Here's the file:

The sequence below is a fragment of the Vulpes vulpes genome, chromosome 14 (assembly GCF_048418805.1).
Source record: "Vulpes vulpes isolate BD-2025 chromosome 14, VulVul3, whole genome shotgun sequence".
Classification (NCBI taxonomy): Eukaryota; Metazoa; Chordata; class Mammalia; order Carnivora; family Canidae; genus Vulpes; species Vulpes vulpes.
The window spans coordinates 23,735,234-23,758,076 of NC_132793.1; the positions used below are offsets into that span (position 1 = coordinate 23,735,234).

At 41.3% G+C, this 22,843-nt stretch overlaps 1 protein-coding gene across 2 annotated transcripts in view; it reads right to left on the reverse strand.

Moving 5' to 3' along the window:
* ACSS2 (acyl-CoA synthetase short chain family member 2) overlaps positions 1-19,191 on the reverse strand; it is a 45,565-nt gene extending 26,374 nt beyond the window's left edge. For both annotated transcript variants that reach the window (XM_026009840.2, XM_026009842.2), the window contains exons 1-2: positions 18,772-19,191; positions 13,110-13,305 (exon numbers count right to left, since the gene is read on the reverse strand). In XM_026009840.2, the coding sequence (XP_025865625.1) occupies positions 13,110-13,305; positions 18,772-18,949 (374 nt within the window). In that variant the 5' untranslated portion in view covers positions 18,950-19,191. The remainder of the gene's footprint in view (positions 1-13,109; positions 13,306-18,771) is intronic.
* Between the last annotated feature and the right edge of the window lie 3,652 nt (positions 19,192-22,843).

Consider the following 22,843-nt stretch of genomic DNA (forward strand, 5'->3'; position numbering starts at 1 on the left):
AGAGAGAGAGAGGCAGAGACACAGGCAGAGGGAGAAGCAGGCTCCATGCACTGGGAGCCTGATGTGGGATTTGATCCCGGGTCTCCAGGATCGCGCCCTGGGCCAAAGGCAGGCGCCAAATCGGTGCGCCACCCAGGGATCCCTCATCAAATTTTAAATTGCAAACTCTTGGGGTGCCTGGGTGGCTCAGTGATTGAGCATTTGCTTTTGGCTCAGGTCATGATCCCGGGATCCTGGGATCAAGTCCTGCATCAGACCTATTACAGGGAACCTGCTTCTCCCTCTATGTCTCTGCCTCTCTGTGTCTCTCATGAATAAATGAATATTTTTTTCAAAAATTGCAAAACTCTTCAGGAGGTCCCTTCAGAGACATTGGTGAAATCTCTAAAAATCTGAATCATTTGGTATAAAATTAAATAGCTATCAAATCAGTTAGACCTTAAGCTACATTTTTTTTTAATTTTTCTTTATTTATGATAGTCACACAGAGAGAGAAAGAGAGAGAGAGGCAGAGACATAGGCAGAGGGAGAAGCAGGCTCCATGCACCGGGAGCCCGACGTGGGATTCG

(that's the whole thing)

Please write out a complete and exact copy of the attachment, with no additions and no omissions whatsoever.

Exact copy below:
The sequence below is a fragment of the Vulpes vulpes genome, chromosome 14 (assembly GCF_048418805.1).
Source record: "Vulpes vulpes isolate BD-2025 chromosome 14, VulVul3, whole genome shotgun sequence".
Classification (NCBI taxonomy): Eukaryota; Metazoa; Chordata; class Mammalia; order Carnivora; family Canidae; genus Vulpes; species Vulpes vulpes.
The window spans coordinates 23,735,234-23,758,076 of NC_132793.1; the positions used below are offsets into that span (position 1 = coordinate 23,735,234).

At 41.3% G+C, this 22,843-nt stretch overlaps 1 protein-coding gene across 2 annotated transcripts in view; it reads right to left on the reverse strand.

Moving 5' to 3' along the window:
* ACSS2 (acyl-CoA synthetase short chain family member 2) overlaps positions 1-19,191 on the reverse strand; it is a 45,565-nt gene extending 26,374 nt beyond the window's left edge. For both annotated transcript variants that reach the window (XM_026009840.2, XM_026009842.2), the window contains exons 1-2: positions 18,772-19,191; positions 13,110-13,305 (exon numbers count right to left, since the gene is read on the reverse strand). In XM_026009840.2, the coding sequence (XP_025865625.1) occupies positions 13,110-13,305; positions 18,772-18,949 (374 nt within the window). In that variant the 5' untranslated portion in view covers positions 18,950-19,191. The remainder of the gene's footprint in view (positions 1-13,109; positions 13,306-18,771) is intronic.
* Between the last annotated feature and the right edge of the window lie 3,652 nt (positions 19,192-22,843).

Consider the following 22,843-nt stretch of genomic DNA (forward strand, 5'->3'; position numbering starts at 1 on the left):
AGAGAGAGAGAGGCAGAGACACAGGCAGAGGGAGAAGCAGGCTCCATGCACTGGGAGCCTGATGTGGGATTTGATCCCGGGTCTCCAGGATCGCGCCCTGGGCCAAAGGCAGGCGCCAAATCGGTGCGCCACCCAGGGATCCCTCATCAAATTTTAAATTGCAAACTCTTGGGGTGCCTGGGTGGCTCAGTGATTGAGCATTTGCTTTTGGCTCAGGTCATGATCCCGGGATCCTGGGATCAAGTCCTGCATCAGACCTATTACAGGGAACCTGCTTCTCCCTCTATGTCTCTGCCTCTCTGTGTCTCTCATGAATAAATGAATATTTTTTTCAAAAATTGCAAAACTCTTCAGGAGGTCCCTTCAGAGACATTGGTGAAATCTCTAAAAATCTGAATCATTTGGTATAAAATTAAATAGCTATCAAATCAGTTAGACCTTAAGCTACATTTTTTTTTAATTTTTCTTTATTTATGATAGTCACACAGAGAGAGAAAGAGAGAGAGAGGCAGAGACATAGGCAGAGGGAGAAGCAGGCTCCATGCACCGGGAGCCCGACGTGGGATTCG